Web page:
Exercise for Monday 15 of October 2015 You have to write the answer for the Exercise number 1 of the Exam from 2009. This exercise is about deadlock detection. It takes some inspiration from the Dijkstra-VanGastern termination detection algorithm. Here is a correction

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The exercices related to this chapter content, plus some additional exercices taken from Chapter9 from the book of Ghosh.

Here you find the best solutions given by students last years, one in French, and another in English.

For those who are interested, they can study this other termination algorithm, due to Dijkstra and Scholten, published in Information Processing Letters in 1980. A nice synthesis is also available in the book of Ghosh. This is an interesting probe-echo algorithm. If you decide to summarize how it works, you can illustrate it using a simple network of processes.

You find a correction regarding exercice 5 of Ghosh's exercices here

Here Proof of the 4 counters algorithm (sorry in French) for termination detection, by Mattern, as a complement of Exercise 1.

It is encouraged to read e.g. chapter 14 of Ghosh Book which constitutes a very nice summary of key problems in distributed transactions management.

To complement the study of commit of distributed transactions, you can solve the last exercise that is recalled next: Explain in your own words why the 3 phases commit protocol is a non-blocking one compared to the 2 phases commit protocol.

No limpid answer was found in the various student copies in the previous years, that could be provided as good answer for all. An hopefully better explanation is below.

From wi state, in the 2PC, a cohort may be blocked in case the coordinator has failed; and ci needs to wait until coordinator recovers in order to learn about the decision taken at coordinator before its failure: This gives a blocking nature of the 2PC.

On the contrary, in 3PC, from wi state a cohort is not blocked, but will automatically on timeout if the prepare message or abort message is not received, change to abort state (ai). The non reception of the decision message can indeed be due to the coordinator failure.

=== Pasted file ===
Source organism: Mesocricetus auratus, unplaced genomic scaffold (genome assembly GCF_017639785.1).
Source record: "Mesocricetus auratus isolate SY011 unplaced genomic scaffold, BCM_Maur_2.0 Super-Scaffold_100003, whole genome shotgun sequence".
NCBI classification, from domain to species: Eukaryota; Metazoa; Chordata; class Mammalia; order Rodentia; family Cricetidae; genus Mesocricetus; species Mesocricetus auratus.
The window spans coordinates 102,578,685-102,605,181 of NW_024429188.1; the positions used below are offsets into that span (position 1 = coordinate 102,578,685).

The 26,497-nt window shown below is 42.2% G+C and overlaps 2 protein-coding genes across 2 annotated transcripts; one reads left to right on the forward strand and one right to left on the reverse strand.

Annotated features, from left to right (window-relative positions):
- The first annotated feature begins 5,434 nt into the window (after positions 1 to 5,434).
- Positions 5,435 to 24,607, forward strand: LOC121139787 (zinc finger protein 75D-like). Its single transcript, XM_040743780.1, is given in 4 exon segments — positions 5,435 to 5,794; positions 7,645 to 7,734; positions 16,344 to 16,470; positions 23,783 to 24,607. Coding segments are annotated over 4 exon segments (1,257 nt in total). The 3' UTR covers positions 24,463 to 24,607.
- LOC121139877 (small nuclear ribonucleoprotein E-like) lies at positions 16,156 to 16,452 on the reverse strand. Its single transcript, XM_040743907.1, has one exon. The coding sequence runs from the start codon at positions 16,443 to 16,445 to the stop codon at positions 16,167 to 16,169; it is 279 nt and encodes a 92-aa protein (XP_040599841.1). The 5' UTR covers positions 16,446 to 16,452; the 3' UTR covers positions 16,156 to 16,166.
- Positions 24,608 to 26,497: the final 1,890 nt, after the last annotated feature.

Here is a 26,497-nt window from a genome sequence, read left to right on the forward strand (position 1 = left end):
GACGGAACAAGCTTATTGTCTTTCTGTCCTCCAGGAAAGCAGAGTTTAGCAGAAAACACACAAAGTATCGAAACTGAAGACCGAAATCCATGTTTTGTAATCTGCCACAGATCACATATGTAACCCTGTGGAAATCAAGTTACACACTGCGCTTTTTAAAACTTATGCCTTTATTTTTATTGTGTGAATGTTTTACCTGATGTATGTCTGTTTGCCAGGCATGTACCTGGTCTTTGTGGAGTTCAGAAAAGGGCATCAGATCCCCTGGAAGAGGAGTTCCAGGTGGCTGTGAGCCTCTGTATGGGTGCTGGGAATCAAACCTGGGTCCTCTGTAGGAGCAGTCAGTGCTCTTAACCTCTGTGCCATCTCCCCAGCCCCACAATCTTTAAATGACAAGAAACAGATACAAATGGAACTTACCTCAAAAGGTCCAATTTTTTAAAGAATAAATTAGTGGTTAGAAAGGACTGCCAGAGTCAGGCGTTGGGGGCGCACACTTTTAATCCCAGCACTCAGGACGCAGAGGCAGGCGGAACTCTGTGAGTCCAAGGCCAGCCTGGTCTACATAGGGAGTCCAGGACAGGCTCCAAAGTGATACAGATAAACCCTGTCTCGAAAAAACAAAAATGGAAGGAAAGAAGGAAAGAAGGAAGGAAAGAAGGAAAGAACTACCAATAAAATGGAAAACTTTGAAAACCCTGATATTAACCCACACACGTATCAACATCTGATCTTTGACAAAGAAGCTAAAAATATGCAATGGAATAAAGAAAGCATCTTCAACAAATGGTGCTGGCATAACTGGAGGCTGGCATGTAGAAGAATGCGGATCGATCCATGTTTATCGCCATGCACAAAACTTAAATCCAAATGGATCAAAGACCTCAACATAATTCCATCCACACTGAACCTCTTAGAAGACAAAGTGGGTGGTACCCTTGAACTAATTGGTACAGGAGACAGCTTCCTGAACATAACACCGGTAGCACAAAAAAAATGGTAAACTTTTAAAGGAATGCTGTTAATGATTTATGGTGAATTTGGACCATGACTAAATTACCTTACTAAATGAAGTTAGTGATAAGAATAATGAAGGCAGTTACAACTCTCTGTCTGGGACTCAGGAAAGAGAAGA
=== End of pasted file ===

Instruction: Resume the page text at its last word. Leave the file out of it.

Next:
The key point here is to ask whether it could happen that the coordinator eventually decide to commit (as all cohorts agreed initially to commit) but at least one of the cohorts has changed to ai state (and thus will not apply the uniform decision) ? The risk being that on recovery, the coordinator executes a commit on its side, but not all cohorts apply this same decision. The reply to this question is by chance NO: indeed there are two cases

1) the coordinator had no time to decide of a commit and send the Prepare msg to all cohorts, but fails in between: it will change to a1 so, it will not commit. And the same will happen due to this timeout on each ci for all i>1 => all go to ai state eventually. Ci are not blocked waiting the coordinator decision.

2) the coordinator has been able to send the 'Prepare to commit' message to all cohorts. It now waits for an ack but if no all ack arrive back it will change to a1 and send an abort to all ci; if a ci is already in pi state, this abort message will make it change to ai. Everyone will abort.

The coordinator decision is to commit, after all acks are received. This is confirmed by sending a Commit msg. In 2PC this could be blocking in case the coordinator fails. Here, this is not. Indeed, once the ack are all received, in case of failure of c1, it will always recover into c1 state. Meaning even if coordinator had no time to send Commit message to cohorts, commit on c1 will happen. On ci: once the ack has been sent back, and if no explicit abort message from coordinator arrives, ci will always commit. In all below 3 situations, ci will always commit: a) either it is lucky to receive the Commit message from coordinator; b) if it does not receive it after a timeout (meaning the message Commit was even not sent), c) and even in case of ci failure then recovery. All this, again, gives this protocol its non-blocking property.

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A Zookeper version for the 2PC: consult this interesting recipe described here

http://zookeeper.apache.org/doc/current/recipes.html#sc_recipes_twoPhasedCommit

Commment about the number of messages complexity, that is quoted as being a drawback: "There are two important drawbacks of the approach described above. One is the message complexity, which is O(nē)."

-- FrancoiseBaude - 04 Oct 2016

Revision: r1.18 - 04 Oct 2016 - 09:12 - FrancoiseBaude
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